US-German operation shuts down world’s largest darknet market

German authorities on Tuesday, in coordination with the US Department of Justice, shut down Hydra Market, a Russian-language site they described as the world’s largest and oldest illegal market on the dark web.

Federal prosecutors in San Francisco have also filed money laundering and drug trafficking charges against a 30-year-old Russian resident, Dmitry Olegovich Pavlov, described as the site’s alleged administrator.

In court documents, the Justice Department estimated that the Hydra market accounted for 80% of all cryptocurrency transactions on the dark net, generating $5.2 billion in sales since 2016. German officials and Americans said authorities seized cryptocurrency worth $25.3 million when they closed the market. .

Prosecutors said the marketplace allowed users, primarily in Russian-speaking countries, to buy and sell illegal drugs, stolen financial data and fraudulent identity documents, including US passports and driver’s licenses. The site also offered money laundering services, according to court documents.

A cybercrime research firm, Elliptic, said the products were advertised for sale in Russia, Ukraine, Belarus and Kazakhstan.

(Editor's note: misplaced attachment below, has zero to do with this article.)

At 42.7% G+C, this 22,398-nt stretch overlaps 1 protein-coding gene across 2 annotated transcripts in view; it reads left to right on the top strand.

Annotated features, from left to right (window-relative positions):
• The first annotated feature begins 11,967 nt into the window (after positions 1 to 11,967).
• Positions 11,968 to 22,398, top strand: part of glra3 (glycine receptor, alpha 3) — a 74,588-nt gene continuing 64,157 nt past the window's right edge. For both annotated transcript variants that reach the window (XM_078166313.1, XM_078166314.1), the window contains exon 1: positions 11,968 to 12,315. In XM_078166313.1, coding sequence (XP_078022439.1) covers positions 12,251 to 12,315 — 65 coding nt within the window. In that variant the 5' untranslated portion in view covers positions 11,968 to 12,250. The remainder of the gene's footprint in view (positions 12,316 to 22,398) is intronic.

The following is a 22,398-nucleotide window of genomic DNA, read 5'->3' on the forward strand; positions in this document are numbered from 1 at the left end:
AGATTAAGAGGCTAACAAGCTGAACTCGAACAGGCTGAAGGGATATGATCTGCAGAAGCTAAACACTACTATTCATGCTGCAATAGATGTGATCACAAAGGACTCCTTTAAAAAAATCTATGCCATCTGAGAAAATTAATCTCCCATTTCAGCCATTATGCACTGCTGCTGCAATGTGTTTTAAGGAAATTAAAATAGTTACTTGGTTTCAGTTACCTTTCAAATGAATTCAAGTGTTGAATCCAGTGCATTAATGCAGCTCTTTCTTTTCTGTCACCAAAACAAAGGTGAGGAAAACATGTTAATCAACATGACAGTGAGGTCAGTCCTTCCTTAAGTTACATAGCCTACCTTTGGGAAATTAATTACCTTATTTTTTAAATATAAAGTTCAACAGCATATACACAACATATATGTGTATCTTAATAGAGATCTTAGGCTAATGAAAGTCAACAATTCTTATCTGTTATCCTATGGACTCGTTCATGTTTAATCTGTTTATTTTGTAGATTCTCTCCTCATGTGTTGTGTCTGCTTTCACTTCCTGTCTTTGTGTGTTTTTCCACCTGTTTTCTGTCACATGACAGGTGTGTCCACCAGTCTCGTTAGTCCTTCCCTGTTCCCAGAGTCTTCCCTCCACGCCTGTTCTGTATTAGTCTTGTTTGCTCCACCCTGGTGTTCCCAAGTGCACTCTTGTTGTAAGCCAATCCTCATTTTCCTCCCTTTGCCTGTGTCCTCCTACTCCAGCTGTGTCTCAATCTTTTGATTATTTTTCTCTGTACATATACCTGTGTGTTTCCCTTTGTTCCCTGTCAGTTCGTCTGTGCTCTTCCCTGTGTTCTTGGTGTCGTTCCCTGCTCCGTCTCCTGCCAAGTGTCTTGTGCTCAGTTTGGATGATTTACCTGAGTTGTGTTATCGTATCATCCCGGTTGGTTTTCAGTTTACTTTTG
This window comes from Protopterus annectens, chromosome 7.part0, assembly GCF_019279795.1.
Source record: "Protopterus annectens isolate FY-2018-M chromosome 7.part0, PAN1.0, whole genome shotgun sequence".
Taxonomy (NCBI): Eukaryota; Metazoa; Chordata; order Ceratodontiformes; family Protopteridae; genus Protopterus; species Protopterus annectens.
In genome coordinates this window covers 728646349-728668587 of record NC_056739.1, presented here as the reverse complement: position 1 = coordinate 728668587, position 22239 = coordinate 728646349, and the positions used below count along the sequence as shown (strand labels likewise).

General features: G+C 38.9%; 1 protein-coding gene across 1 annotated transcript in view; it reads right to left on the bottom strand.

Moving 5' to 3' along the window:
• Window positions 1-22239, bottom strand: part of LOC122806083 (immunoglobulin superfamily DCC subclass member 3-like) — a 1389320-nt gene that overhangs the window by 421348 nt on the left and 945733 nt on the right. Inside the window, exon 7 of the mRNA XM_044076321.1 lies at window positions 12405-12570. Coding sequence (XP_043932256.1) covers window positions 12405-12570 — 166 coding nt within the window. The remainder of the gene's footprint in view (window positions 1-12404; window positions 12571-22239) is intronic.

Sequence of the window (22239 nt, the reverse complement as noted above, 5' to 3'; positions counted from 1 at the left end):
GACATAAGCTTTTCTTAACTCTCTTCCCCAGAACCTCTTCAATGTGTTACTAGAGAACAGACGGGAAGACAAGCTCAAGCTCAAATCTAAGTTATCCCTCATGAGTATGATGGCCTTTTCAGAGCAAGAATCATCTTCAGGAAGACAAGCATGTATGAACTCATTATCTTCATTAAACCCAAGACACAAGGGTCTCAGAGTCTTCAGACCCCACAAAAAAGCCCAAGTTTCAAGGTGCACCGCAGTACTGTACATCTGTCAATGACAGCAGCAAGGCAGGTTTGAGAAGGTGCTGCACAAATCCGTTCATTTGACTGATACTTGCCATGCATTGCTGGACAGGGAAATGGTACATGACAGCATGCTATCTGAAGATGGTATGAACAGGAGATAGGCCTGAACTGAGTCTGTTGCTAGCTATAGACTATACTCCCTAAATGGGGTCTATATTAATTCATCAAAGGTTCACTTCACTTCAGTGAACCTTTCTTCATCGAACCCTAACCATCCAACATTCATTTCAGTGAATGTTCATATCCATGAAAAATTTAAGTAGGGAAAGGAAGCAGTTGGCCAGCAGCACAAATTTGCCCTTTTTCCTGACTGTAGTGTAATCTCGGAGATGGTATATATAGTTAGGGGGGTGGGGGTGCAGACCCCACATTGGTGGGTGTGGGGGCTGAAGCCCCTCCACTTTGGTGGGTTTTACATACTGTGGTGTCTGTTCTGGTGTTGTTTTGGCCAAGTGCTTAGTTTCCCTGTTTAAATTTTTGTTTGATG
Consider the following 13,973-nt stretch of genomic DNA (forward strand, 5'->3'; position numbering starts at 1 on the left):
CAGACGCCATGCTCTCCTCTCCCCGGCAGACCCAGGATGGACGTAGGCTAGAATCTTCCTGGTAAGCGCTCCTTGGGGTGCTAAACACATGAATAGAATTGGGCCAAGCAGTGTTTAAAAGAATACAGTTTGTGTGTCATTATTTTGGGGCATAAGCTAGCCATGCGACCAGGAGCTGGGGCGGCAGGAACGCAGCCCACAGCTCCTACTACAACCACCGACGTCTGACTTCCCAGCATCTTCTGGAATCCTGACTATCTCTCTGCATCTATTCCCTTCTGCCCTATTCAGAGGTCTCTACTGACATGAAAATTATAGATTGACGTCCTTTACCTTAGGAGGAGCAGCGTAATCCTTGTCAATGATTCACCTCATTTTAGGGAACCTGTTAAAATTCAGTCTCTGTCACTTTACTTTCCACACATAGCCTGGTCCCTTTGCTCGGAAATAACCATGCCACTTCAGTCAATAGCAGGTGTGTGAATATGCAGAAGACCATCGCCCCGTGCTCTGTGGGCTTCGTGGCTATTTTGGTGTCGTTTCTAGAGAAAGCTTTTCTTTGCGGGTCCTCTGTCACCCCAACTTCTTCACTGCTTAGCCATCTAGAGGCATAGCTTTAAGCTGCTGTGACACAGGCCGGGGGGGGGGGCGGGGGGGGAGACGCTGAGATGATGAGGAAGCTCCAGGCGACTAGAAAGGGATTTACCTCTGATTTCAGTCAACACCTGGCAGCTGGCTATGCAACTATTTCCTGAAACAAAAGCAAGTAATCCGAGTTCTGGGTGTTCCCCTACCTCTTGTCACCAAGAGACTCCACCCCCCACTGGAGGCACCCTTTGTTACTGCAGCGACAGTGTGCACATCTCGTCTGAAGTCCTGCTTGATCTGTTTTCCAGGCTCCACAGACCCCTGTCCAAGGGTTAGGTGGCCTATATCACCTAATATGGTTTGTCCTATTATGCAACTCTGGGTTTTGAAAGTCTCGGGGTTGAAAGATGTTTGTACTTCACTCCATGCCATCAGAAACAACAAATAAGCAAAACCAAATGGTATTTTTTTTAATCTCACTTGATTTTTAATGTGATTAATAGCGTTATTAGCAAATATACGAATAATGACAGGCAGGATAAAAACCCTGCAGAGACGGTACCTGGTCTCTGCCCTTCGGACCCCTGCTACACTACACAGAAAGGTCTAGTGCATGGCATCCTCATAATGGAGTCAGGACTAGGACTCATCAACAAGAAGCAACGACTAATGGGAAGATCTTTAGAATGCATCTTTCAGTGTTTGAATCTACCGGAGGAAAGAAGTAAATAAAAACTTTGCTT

“The Department of Justice will not allow darknet and cryptocurrency markets to be a safe haven for money laundering and the sale of hacking tools and services,” the Deputy Attorney General said. Lisa Monaco.

Court documents said Hydra allowed sellers to create accounts and advertise illegal products, and buyers could create accounts to buy them. Among the illegal drugs offered for sale were cocaine, methamphetamines, LSD and heroin.

Buyers rated sellers on a five-star range, which were displayed on the site along with customer reviews. German officials said the market has around 17 million buyer accounts and more than 19,000 seller accounts.

“It was the Amazon-dot-com of the dark web,” a Justice Department official said.

The US Treasury Department on Tuesday announced sanctions against the Hydra market and Garantex, a Russian-based virtual currency exchange. He said the two helped fund gangs that carried out ransomware attacks.

James R. Rhodes